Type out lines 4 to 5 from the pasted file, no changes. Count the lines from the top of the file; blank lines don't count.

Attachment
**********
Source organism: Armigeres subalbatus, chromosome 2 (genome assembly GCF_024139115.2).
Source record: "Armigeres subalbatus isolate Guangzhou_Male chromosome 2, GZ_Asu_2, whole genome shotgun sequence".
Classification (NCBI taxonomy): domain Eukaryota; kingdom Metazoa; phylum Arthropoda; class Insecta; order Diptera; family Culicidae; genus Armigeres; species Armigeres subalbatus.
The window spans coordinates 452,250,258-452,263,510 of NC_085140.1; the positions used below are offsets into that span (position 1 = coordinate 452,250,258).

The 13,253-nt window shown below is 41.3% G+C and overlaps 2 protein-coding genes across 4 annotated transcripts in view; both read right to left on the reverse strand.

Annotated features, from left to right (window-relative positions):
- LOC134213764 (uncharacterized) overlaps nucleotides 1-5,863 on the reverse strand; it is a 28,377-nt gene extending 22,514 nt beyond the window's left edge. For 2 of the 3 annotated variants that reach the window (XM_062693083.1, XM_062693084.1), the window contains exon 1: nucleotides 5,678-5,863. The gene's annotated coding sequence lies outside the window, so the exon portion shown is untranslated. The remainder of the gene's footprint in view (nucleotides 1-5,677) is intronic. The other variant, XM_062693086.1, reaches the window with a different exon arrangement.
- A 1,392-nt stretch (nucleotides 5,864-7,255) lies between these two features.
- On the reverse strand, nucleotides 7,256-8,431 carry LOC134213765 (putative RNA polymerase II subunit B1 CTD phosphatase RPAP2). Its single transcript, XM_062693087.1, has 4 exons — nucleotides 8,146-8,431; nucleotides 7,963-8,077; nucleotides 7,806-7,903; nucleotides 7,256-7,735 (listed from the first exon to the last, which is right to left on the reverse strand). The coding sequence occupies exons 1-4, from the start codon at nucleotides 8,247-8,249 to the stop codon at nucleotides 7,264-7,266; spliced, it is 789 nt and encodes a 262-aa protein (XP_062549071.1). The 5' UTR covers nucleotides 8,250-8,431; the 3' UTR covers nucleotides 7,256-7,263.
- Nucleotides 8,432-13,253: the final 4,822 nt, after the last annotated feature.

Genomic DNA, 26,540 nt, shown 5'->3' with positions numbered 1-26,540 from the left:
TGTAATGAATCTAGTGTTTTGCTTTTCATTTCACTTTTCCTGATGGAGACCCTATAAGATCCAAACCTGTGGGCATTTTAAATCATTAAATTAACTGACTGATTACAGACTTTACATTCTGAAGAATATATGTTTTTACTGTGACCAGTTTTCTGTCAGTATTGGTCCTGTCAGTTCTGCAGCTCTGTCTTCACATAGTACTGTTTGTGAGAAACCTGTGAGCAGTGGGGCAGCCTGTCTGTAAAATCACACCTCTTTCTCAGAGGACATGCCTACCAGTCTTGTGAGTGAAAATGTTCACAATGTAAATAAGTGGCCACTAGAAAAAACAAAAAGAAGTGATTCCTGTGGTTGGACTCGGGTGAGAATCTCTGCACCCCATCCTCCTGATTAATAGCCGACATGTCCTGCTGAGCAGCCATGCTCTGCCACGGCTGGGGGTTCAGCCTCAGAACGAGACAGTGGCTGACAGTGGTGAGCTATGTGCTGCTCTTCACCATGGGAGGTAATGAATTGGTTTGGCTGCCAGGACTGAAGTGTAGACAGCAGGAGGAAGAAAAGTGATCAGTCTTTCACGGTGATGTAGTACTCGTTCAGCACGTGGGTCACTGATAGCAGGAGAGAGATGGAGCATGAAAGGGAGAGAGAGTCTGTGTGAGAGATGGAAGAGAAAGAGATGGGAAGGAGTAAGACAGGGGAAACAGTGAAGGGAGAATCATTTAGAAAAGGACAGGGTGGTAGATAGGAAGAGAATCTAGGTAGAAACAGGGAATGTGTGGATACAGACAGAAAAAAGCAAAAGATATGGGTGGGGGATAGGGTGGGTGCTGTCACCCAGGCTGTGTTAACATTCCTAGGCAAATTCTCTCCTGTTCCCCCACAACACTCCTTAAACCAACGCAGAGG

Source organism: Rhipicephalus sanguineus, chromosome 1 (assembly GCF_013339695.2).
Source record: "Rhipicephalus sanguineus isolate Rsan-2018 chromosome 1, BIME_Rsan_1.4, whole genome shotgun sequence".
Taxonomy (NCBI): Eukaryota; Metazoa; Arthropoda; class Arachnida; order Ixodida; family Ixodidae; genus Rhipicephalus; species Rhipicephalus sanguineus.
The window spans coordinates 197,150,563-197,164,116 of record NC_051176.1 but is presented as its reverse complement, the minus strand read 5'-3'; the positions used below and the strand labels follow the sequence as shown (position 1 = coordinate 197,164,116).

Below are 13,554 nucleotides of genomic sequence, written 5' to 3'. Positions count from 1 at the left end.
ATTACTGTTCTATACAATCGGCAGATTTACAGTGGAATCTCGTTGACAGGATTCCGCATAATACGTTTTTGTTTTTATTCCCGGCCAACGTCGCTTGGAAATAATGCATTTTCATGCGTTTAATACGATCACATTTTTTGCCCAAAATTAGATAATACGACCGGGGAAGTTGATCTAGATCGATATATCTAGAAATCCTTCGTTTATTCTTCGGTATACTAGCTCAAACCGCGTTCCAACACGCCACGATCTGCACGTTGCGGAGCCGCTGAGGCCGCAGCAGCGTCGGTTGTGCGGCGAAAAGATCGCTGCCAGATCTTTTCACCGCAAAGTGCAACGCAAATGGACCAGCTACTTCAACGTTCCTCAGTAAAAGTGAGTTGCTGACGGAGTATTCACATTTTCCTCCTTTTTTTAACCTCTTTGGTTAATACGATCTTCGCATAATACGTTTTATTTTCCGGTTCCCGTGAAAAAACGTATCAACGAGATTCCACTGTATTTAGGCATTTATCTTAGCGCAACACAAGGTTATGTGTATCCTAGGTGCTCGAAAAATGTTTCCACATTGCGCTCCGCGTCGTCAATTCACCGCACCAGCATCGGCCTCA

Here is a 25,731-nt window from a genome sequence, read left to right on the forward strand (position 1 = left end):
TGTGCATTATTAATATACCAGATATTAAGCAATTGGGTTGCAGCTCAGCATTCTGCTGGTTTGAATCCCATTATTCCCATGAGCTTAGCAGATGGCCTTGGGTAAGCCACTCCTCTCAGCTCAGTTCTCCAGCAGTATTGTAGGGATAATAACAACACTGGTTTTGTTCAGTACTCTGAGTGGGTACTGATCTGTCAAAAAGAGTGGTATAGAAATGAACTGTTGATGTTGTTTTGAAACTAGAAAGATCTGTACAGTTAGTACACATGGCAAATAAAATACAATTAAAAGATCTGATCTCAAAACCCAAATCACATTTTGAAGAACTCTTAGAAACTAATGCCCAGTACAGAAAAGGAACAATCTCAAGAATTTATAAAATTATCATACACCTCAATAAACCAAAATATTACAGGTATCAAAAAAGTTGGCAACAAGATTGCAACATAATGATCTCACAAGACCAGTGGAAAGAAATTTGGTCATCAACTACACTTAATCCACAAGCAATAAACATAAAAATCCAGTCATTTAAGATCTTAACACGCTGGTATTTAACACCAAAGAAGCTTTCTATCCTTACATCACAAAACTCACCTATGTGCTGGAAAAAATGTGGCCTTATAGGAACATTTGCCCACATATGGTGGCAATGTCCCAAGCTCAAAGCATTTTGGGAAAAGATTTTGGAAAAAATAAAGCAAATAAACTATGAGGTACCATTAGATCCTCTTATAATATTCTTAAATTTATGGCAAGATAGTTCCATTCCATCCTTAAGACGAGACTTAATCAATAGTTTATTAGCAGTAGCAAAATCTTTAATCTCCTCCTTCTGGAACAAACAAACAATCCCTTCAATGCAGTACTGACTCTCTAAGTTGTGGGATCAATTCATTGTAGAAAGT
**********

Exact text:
The window spans coordinates 452,250,258-452,263,510 of NC_085140.1; the positions used below are offsets into that span (position 1 = coordinate 452,250,258).

The 13,253-nt window shown below is 41.3% G+C and overlaps 2 protein-coding genes across 4 annotated transcripts in view; both read right to left on the reverse strand.